Reverse Brain Drain Office wants Thai experts to come homePublished on March 27, 2007
The Reverse Brain Drain Office has set a direction this year to work with Thai experts from abroad to create research and development projects with local experts to provide technology and information transfers.
Sawat Tantiphanwadi, the director of the Reverse Brain Drain Office at the National Science and Technology Development Agency (NSTDA), said there are more than 100 Thai experts living abroad who have the potential to provide knowledge and new technology skills to local experts and researchers.
He said that as Thai experts abroad are closer to new technology, it's necessary to create networks to bring their skill and transfer their expertise to local people to support research and development for commercial applications.
Potential technology that could be transferred includes fibre-reinforced concrete which utilises fly ash under bending, shear and torsion conditions, biodiesel and bio-plastic projects, for example.
He added the office was now working with Thai experts in Europe, the United States and Canada to set up the Association of Thai Professionals in Europe and the Association of Thai Professionals in America and Canada. It plans to set up associations in Japan and Australia in the near future.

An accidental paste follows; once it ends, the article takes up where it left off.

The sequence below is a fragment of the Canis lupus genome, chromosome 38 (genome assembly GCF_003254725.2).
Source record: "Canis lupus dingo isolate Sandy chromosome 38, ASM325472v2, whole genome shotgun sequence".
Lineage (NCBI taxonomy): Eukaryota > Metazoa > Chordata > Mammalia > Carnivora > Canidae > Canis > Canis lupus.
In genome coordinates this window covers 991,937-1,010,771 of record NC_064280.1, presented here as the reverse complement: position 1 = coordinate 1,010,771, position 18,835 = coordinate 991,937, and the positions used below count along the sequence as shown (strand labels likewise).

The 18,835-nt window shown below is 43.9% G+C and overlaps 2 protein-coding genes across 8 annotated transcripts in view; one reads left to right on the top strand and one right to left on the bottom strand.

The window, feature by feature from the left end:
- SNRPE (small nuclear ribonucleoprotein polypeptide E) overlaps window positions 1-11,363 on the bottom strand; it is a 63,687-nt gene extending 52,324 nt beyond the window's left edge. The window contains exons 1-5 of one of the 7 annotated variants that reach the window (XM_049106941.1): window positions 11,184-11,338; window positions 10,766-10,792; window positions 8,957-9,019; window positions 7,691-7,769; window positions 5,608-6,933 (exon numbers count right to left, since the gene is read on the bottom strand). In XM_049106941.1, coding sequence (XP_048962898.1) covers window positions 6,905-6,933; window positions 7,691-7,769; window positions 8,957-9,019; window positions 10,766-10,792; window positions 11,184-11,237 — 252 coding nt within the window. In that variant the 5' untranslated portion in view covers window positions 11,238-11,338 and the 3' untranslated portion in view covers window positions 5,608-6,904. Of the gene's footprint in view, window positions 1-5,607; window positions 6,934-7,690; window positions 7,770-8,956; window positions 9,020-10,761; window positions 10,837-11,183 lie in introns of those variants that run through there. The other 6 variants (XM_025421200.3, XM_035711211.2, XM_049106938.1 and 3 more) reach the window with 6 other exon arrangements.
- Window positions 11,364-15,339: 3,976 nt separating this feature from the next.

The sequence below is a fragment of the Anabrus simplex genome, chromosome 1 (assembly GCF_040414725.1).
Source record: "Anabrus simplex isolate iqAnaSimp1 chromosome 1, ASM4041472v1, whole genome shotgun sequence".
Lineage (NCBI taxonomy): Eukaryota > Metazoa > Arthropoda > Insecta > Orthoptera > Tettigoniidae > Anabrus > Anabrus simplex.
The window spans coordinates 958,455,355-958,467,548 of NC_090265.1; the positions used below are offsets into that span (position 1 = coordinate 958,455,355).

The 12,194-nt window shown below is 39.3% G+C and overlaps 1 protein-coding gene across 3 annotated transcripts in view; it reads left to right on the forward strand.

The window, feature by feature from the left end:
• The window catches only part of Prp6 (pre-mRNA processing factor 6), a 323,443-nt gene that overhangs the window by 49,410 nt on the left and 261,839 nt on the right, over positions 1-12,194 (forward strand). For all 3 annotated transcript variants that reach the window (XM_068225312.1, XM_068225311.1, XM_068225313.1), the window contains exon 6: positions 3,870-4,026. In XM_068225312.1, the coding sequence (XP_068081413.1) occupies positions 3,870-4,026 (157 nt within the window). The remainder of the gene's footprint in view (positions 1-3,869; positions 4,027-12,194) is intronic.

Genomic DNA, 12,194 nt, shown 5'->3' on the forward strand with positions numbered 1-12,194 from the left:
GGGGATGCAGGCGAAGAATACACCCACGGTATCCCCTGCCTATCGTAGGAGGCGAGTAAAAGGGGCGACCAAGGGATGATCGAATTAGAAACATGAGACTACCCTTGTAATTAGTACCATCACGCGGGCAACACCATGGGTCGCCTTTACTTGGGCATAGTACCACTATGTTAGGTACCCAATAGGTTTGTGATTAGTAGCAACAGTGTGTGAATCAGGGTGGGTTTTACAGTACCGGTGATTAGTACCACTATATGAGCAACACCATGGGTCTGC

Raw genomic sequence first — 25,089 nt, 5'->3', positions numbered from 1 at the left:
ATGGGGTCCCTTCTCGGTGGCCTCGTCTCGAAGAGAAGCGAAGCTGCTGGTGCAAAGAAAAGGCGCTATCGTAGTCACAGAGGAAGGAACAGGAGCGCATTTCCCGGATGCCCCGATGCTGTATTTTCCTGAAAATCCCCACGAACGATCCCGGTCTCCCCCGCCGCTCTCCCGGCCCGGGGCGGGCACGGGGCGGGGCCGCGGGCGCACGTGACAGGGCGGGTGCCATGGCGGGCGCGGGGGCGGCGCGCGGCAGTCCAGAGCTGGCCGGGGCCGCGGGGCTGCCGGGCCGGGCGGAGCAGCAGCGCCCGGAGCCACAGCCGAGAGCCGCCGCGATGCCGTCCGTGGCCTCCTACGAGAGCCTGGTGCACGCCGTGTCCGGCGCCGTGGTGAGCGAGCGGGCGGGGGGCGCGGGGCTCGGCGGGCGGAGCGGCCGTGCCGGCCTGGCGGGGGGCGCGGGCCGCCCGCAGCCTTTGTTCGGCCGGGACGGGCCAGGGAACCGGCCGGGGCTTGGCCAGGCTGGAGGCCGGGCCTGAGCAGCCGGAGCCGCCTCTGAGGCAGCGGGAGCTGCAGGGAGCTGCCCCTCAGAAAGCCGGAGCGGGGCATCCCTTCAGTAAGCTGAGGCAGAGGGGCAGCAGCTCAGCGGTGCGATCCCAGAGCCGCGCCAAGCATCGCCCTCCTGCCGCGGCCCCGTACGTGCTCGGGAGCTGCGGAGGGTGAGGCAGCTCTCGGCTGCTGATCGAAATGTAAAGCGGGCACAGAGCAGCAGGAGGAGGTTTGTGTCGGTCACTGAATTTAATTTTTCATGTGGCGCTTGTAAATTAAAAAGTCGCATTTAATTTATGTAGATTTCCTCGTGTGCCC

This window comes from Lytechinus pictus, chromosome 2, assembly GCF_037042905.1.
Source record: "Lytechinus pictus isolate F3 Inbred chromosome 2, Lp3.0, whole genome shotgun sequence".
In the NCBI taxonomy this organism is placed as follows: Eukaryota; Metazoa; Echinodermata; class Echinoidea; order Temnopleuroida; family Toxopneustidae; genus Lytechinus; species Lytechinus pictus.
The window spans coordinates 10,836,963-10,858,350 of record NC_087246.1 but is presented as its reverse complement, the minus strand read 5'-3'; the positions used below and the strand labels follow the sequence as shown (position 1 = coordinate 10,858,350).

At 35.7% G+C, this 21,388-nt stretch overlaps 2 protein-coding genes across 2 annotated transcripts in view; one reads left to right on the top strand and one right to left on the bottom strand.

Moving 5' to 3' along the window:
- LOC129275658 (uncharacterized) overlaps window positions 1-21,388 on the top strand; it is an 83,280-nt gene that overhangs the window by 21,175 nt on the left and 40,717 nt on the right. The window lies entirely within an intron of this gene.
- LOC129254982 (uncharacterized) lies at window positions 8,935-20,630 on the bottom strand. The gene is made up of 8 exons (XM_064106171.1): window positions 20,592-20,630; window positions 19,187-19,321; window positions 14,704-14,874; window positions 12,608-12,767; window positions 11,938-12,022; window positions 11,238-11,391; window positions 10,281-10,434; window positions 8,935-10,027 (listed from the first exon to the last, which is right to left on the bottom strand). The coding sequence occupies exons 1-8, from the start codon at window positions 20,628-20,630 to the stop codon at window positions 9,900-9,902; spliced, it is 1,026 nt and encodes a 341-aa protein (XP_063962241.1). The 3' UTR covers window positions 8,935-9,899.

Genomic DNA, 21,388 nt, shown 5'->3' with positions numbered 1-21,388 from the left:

"We are looking for Thai professionals and experts in Australia and New Zealand to set up an association so they will able to provide knowledge and technology transfer to help Thailand's development as a whole. They will provide a short cut to develop new technology and services since they are closer to new technology and innovation," he said.
The office also sent two senior Thai students to Japan so they will have the opportunity to experience zero-gravity experiments in a zero-gravity environment on a Japanese aircraft flying a parabolic flight. He said the students had conducted research for their study of medical drug dispersion under a micro-gravity environment.
"It is a very good opportunity for Thai students to perform their advanced experiments in a zero-gravity environment," said Sawat.
The project is part of cooperation between NSTDA and the Japan Aerospace Exploration Agency (Jaxa) to allow Thai students to join in Jaxa's zero-gravity experiment project.
As zero-gravity conditions cannot be found in normal earth environments, only in space, Jaxa has simulated weightless environments inside an aircraft. During a two-hour flight, approximately 20 seconds of zero gravity will occur around eight to 15 times and this is a key period for conducting experiments.